In the current 4th edition of the game, the alignment system has been simplified into single one-dimensional axis of good vs. evil.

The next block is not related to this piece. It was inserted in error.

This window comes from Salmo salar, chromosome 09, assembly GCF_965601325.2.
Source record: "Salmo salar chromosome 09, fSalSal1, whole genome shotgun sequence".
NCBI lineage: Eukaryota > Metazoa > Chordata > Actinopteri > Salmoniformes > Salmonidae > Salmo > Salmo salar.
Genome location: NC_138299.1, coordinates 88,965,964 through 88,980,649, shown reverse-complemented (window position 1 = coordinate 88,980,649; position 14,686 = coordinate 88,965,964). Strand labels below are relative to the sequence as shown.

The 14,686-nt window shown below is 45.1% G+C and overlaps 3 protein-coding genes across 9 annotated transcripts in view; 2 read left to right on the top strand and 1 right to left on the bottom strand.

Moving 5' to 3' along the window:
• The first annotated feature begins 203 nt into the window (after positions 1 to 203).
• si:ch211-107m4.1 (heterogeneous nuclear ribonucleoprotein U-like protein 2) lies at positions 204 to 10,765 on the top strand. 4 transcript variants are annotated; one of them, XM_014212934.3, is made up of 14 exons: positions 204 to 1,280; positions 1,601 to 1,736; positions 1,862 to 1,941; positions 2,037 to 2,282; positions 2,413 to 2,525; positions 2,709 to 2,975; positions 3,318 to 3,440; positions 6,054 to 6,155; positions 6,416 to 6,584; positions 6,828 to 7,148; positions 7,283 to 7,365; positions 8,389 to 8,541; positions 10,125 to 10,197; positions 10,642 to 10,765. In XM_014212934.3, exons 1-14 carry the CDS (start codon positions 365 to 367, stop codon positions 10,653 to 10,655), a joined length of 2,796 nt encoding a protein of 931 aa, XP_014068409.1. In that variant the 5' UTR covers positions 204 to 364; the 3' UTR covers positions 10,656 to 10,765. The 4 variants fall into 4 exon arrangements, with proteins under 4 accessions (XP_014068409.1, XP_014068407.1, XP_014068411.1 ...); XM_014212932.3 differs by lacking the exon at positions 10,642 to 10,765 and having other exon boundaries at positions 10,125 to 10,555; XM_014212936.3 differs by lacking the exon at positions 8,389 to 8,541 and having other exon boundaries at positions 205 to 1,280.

Additionally, in White Wolf's Vampire: The Masquerade and derivates (such as Ghouls: Fatal Addiction), vampire and human characters may have a "Humanity" trait ranging from 0 to 10. The higher levels are the compassionate and humane while the lower levels are psychopathic (further enhanced by the predatory nature of the vampire psyche). The average living, non-magic human has a Humanity score of about 7 or 8. Other Paths (moral philosophies) were created for vampire types. The "path" mechanic was sharply criticized for providing an "out" for gamers to avoid having to pay in-game penalties for actions which would exact them from a character on the humanity path. Kindred of the East provided a system for "dharmas" which superficially resembled path mechanics, but was meant to represent the characters mastery of an occult philosophy rather than to gauge its moral state.